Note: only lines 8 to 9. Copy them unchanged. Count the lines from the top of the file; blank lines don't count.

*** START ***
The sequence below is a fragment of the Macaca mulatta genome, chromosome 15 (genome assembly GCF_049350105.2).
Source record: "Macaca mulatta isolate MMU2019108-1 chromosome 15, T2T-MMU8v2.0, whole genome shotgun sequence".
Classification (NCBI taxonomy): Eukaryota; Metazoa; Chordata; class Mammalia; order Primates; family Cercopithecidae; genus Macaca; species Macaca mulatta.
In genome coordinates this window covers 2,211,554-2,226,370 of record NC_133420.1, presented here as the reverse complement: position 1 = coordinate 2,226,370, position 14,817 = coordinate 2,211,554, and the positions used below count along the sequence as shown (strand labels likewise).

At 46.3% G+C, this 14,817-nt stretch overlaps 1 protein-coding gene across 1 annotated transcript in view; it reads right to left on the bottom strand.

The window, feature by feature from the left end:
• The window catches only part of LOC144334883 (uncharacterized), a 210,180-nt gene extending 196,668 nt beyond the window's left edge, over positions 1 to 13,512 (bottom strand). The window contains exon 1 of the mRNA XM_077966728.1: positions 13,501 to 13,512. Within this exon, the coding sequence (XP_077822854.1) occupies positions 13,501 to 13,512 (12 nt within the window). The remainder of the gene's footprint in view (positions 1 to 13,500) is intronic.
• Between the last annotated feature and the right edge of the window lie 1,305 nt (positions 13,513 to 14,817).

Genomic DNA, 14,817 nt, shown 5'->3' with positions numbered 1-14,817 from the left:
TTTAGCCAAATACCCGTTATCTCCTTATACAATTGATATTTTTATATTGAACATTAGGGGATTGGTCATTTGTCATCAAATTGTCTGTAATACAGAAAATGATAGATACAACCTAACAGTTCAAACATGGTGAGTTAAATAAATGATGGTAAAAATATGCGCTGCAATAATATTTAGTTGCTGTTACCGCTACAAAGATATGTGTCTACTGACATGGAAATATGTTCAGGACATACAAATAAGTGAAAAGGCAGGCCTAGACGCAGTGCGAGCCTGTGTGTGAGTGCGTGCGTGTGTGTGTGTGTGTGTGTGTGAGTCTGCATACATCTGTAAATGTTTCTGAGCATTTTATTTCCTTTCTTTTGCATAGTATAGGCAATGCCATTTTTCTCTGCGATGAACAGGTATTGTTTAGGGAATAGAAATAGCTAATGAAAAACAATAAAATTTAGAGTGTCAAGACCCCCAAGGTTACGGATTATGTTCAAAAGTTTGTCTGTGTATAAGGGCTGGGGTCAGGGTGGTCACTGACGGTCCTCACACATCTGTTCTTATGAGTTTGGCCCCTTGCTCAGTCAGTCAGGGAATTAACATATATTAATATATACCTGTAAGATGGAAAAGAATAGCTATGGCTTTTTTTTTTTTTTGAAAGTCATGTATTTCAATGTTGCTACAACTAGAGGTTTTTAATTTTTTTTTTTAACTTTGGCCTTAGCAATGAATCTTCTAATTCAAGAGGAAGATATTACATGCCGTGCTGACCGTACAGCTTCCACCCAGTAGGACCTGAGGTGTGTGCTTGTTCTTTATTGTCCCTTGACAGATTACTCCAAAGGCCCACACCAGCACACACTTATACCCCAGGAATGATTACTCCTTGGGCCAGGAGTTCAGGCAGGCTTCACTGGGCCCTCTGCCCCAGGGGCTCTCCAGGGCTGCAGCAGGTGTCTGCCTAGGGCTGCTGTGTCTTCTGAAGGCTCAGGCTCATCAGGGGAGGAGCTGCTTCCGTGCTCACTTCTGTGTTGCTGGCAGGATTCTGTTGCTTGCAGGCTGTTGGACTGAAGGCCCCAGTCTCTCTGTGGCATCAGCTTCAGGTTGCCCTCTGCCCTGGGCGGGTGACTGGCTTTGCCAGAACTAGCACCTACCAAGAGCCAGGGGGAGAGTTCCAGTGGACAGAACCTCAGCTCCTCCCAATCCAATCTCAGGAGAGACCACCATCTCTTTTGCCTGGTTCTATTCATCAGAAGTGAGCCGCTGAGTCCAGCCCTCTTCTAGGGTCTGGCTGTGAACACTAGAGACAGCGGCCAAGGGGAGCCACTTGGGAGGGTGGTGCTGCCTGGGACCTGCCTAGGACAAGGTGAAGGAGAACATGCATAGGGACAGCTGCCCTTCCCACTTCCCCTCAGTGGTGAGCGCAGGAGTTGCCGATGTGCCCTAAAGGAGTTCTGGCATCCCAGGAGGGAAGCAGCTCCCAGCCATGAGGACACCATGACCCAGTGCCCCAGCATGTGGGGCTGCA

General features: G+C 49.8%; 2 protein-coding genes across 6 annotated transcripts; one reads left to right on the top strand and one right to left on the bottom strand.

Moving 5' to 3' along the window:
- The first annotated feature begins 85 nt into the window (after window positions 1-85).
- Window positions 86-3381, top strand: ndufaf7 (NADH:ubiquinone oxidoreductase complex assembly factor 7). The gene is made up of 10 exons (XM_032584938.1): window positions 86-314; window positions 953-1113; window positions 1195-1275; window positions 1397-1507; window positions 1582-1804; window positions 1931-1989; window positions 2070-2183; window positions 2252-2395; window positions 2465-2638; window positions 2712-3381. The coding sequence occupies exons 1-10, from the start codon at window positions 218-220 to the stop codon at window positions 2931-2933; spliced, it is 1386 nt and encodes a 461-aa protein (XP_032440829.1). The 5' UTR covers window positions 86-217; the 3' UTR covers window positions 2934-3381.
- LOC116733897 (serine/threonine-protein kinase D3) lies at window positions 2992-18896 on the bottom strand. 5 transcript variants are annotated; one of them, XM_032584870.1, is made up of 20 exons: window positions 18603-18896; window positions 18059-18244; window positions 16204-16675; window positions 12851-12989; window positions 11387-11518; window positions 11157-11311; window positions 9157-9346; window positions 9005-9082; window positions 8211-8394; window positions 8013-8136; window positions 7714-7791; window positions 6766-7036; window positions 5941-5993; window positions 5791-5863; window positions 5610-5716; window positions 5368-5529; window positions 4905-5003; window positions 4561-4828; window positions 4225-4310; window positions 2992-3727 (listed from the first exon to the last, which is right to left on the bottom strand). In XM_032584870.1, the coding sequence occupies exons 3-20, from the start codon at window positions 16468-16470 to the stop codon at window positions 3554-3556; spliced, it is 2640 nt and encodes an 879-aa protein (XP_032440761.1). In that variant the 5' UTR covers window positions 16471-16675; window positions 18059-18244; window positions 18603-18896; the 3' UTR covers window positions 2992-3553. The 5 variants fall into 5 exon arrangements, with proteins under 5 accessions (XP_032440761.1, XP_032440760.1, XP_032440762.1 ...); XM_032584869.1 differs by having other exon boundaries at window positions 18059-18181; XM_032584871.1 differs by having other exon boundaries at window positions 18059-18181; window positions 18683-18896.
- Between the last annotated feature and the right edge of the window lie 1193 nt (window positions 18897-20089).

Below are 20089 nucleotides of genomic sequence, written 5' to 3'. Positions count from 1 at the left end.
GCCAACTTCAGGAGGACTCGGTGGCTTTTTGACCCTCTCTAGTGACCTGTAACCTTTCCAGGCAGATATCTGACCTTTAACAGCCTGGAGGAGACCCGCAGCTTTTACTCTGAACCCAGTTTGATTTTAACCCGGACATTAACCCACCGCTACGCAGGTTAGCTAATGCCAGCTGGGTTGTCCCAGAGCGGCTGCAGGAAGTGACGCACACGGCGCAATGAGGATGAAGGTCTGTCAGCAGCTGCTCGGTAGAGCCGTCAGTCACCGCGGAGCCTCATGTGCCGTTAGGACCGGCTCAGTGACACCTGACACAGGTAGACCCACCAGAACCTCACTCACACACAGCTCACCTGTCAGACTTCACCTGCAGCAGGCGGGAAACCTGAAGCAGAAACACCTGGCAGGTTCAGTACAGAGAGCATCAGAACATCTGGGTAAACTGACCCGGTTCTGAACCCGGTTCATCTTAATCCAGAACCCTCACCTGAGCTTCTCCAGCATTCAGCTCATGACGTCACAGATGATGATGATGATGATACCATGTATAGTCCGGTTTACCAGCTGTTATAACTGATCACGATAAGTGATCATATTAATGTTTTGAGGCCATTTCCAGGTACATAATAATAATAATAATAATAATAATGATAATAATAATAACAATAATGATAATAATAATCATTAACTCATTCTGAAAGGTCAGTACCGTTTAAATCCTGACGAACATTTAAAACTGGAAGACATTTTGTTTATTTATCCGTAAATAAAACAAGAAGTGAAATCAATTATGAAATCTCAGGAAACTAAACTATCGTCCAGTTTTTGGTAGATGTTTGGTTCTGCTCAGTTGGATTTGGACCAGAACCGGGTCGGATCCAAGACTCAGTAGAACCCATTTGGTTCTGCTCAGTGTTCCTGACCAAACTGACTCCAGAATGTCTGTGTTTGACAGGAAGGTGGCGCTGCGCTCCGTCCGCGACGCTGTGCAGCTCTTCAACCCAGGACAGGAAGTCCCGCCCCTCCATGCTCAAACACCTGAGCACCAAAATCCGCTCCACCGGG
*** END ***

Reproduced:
• Between the last annotated feature and the right edge of the window lie 1,305 nt (positions 13,513 to 14,817).

Genomic DNA, 14,817 nt, shown 5'->3' with positions numbered 1-14,817 from the left: